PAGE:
When we saw the recent reform intentions, read professor of social work at the University of Bristol, Julie Selwyn’s research that recorded the struggles adoptees face and heard the talk of support, we felt hopeful that finally there was very real potential for change. Other families would not have to face the intense challenges we had. On closer inspection however, the priority of current reform seems firmly based in recruitment.

Millions has been awarded to local authorities to improve their marketing and promotion of adoption. An increase in the speed and numbers of adoptions taking place is expected in return and a funded framework of centralising services away from local authorities is waiting in the wings for those authorities who fail.

Private and voluntary adoption and support organisations have been grouped together via Department for Education funding and an implied compliance via places on reform boards, to streamline the marketing of adoption as the premium permanence solution, as well as develop adoption support products.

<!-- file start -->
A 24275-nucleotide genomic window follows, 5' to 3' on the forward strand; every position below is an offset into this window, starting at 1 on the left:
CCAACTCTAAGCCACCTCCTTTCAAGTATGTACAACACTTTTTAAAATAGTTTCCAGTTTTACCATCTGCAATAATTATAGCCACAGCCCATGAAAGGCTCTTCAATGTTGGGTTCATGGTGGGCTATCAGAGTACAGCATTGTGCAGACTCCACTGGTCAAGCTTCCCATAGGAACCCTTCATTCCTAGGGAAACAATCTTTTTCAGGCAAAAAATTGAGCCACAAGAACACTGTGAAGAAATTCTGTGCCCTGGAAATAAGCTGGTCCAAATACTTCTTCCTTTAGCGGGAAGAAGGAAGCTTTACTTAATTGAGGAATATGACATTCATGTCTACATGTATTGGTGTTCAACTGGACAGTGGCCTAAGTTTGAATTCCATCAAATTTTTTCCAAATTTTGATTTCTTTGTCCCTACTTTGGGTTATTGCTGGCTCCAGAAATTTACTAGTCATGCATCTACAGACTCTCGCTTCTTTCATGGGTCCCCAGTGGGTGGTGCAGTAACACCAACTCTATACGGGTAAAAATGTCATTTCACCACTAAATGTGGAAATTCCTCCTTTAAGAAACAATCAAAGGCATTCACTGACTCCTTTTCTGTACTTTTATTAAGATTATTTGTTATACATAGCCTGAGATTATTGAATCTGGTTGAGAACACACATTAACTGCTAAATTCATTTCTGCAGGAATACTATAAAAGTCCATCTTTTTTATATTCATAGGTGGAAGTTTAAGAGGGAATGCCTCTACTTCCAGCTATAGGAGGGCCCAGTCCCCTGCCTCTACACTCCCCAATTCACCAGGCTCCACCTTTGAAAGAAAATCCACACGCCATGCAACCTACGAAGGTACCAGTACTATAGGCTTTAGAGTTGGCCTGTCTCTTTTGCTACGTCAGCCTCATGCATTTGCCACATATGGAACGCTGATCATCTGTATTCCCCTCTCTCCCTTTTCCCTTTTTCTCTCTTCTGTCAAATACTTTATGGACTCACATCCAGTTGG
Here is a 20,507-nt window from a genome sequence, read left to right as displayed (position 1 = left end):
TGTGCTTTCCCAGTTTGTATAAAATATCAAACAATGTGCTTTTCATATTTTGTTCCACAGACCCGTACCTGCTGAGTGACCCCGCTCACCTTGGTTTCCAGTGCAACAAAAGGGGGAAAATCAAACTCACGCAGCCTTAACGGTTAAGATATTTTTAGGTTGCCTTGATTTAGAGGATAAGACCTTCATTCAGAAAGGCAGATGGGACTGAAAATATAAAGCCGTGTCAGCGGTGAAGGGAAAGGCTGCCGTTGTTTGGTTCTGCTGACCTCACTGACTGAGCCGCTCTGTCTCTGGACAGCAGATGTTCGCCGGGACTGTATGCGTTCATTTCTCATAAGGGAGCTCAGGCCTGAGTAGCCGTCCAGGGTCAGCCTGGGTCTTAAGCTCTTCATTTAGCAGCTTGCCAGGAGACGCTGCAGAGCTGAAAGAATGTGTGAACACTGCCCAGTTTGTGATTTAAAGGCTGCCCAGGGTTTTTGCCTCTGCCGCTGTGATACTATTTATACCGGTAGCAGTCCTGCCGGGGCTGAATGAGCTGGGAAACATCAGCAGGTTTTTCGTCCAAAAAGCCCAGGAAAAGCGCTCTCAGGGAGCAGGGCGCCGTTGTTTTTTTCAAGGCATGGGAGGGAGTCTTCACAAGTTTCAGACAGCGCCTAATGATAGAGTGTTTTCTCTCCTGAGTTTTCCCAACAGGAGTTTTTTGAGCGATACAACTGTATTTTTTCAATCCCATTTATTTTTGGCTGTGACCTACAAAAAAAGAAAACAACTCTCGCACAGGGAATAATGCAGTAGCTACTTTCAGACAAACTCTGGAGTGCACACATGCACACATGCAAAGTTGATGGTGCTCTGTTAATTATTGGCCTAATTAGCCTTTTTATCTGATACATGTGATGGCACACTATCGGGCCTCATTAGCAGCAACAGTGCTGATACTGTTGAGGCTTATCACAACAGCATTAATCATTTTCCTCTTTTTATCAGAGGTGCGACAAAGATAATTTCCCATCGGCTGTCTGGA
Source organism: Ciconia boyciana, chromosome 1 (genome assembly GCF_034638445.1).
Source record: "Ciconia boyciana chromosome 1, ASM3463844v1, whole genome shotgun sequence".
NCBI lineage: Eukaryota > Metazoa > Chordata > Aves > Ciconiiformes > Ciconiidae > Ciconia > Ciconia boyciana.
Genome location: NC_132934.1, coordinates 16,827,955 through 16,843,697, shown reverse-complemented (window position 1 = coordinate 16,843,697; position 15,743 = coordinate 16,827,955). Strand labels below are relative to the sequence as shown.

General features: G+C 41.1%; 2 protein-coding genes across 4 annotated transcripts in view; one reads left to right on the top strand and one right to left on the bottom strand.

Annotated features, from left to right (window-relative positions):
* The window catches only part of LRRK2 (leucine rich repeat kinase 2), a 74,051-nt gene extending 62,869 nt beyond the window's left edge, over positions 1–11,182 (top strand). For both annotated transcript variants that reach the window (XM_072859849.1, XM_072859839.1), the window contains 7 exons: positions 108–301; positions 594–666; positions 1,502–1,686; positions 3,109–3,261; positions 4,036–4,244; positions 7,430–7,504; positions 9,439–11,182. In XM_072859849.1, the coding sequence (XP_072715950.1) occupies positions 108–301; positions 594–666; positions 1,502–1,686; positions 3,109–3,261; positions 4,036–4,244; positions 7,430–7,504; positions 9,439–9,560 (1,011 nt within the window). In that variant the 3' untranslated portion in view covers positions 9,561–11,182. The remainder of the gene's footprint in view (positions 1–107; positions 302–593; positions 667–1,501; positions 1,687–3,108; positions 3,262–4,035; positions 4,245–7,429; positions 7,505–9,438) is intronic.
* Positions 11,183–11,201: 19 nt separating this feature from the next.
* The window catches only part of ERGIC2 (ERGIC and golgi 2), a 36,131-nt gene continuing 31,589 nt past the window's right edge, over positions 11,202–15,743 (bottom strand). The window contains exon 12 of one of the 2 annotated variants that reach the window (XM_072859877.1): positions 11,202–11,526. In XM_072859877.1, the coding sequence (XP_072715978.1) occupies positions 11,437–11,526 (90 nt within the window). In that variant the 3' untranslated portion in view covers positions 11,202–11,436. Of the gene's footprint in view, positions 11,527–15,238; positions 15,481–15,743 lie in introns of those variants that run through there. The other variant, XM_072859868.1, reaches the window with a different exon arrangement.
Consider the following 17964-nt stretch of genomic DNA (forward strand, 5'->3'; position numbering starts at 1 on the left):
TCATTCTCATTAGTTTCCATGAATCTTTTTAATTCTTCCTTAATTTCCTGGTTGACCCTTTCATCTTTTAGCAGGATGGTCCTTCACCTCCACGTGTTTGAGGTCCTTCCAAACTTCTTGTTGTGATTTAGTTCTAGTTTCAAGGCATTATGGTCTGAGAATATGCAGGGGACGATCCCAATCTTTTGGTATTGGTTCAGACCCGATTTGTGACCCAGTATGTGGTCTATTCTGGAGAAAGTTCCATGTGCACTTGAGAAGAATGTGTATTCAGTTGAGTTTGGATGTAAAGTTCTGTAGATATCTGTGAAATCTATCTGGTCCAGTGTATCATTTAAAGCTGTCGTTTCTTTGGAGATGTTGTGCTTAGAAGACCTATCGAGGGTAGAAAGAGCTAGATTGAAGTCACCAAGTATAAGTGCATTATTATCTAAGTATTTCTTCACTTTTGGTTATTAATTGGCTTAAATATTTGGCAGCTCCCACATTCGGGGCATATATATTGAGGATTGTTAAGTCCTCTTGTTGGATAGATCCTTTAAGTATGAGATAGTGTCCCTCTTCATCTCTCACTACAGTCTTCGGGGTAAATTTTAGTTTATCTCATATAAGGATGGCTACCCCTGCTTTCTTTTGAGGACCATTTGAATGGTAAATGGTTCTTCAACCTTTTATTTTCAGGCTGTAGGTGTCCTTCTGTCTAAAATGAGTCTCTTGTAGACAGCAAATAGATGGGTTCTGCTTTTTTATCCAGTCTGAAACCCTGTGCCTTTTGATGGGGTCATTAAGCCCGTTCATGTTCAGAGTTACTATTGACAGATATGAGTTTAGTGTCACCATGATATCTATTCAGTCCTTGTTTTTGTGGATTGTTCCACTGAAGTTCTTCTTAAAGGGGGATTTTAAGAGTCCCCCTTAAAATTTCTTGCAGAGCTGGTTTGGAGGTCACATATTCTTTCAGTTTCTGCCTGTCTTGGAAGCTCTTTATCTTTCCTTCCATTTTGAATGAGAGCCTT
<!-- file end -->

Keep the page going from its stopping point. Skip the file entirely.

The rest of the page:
As an outsider it’s tricky to trace the money, but in the language of approximates there has been around £250 million put into reform. Only £19.5 million of this into the adoption support fund, and for one year only.

Lack of support

Regular calls to our charity as well as research within the adoption community, show that all is not well. Social workers and teachers have not been given the advanced training needed to understand the complexities of adoption support, appropriate assessments for complex needs have not improved in many areas, adoptees’ rights to quality life story and family contact management are not promoted, there is no mention of specialist support for transracial adoptees.

The varied voices of adult adoptees seem to have been left out of the reform process altogether. There is no independent adult adoptee on any of the expert boards driving the changes. An opportunity to deliver transformative and long lasting responses to adoption support has potentially been missed by excluding those it affects the most.

I don’t hate social workers anymore. Seeing policy around adoption reform rolled I out feel concerned that they may be scapegoated, again, as the ones that “let the side down”.

 Related articles:


Councils will be forced to merge adoption services under new law

Original post from Community Care